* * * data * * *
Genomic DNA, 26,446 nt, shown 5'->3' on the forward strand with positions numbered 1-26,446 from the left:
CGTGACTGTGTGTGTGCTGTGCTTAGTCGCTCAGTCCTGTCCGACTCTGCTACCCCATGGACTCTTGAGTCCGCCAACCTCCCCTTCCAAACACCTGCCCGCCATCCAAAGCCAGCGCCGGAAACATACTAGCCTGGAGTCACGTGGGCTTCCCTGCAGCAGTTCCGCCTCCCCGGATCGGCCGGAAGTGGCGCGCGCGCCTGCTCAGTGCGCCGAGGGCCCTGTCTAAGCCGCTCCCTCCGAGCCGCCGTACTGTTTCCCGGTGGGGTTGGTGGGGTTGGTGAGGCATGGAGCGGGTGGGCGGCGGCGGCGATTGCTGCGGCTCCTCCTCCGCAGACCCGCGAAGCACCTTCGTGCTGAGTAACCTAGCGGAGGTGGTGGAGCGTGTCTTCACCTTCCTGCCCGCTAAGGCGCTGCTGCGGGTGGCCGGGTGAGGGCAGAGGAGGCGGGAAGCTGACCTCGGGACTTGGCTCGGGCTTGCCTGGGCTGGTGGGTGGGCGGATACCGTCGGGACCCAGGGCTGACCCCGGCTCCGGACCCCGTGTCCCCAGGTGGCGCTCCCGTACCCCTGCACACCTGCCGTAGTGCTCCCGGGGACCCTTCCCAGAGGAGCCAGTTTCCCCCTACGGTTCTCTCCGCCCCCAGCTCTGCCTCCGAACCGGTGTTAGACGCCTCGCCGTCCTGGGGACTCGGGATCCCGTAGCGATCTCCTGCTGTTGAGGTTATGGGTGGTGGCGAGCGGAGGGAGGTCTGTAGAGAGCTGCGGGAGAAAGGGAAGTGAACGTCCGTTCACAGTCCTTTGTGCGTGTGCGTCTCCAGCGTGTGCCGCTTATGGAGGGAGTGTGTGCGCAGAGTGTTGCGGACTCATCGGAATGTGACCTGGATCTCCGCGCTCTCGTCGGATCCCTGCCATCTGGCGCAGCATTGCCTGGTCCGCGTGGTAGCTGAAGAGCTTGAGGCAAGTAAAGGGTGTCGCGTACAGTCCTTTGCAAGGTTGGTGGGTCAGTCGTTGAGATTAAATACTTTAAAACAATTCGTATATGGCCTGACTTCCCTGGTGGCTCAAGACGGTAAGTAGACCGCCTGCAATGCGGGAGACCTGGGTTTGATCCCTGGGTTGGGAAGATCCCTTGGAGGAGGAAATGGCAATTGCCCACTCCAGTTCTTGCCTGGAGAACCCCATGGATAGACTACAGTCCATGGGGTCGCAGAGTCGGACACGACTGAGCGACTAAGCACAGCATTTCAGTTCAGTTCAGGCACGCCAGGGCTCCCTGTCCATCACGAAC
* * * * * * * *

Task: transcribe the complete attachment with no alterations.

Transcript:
Genomic DNA, 26,446 nt, shown 5'->3' on the forward strand with positions numbered 1-26,446 from the left:
CGTGACTGTGTGTGTGCTGTGCTTAGTCGCTCAGTCCTGTCCGACTCTGCTACCCCATGGACTCTTGAGTCCGCCAACCTCCCCTTCCAAACACCTGCCCGCCATCCAAAGCCAGCGCCGGAAACATACTAGCCTGGAGTCACGTGGGCTTCCCTGCAGCAGTTCCGCCTCCCCGGATCGGCCGGAAGTGGCGCGCGCGCCTGCTCAGTGCGCCGAGGGCCCTGTCTAAGCCGCTCCCTCCGAGCCGCCGTACTGTTTCCCGGTGGGGTTGGTGGGGTTGGTGAGGCATGGAGCGGGTGGGCGGCGGCGGCGATTGCTGCGGCTCCTCCTCCGCAGACCCGCGAAGCACCTTCGTGCTGAGTAACCTAGCGGAGGTGGTGGAGCGTGTCTTCACCTTCCTGCCCGCTAAGGCGCTGCTGCGGGTGGCCGGGTGAGGGCAGAGGAGGCGGGAAGCTGACCTCGGGACTTGGCTCGGGCTTGCCTGGGCTGGTGGGTGGGCGGATACCGTCGGGACCCAGGGCTGACCCCGGCTCCGGACCCCGTGTCCCCAGGTGGCGCTCCCGTACCCCTGCACACCTGCCGTAGTGCTCCCGGGGACCCTTCCCAGAGGAGCCAGTTTCCCCCTACGGTTCTCTCCGCCCCCAGCTCTGCCTCCGAACCGGTGTTAGACGCCTCGCCGTCCTGGGGACTCGGGATCCCGTAGCGATCTCCTGCTGTTGAGGTTATGGGTGGTGGCGAGCGGAGGGAGGTCTGTAGAGAGCTGCGGGAGAAAGGGAAGTGAACGTCCGTTCACAGTCCTTTGTGCGTGTGCGTCTCCAGCGTGTGCCGCTTATGGAGGGAGTGTGTGCGCAGAGTGTTGCGGACTCATCGGAATGTGACCTGGATCTCCGCGCTCTCGTCGGATCCCTGCCATCTGGCGCAGCATTGCCTGGTCCGCGTGGTAGCTGAAGAGCTTGAGGCAAGTAAAGGGTGTCGCGTACAGTCCTTTGCAAGGTTGGTGGGTCAGTCGTTGAGATTAAATACTTTAAAACAATTCGTATATGGCCTGACTTCCCTGGTGGCTCAAGACGGTAAGTAGACCGCCTGCAATGCGGGAGACCTGGGTTTGATCCCTGGGTTGGGAAGATCCCTTGGAGGAGGAAATGGCAATTGCCCACTCCAGTTCTTGCCTGGAGAACCCCATGGATAGACTACAGTCCATGGGGTCGCAGAGTCGGACACGACTGAGCGACTAAGCACAGCATTTCAGTTCAGTTCAGGCACGCCAGGGCTCCCTGTCCATCACGAAC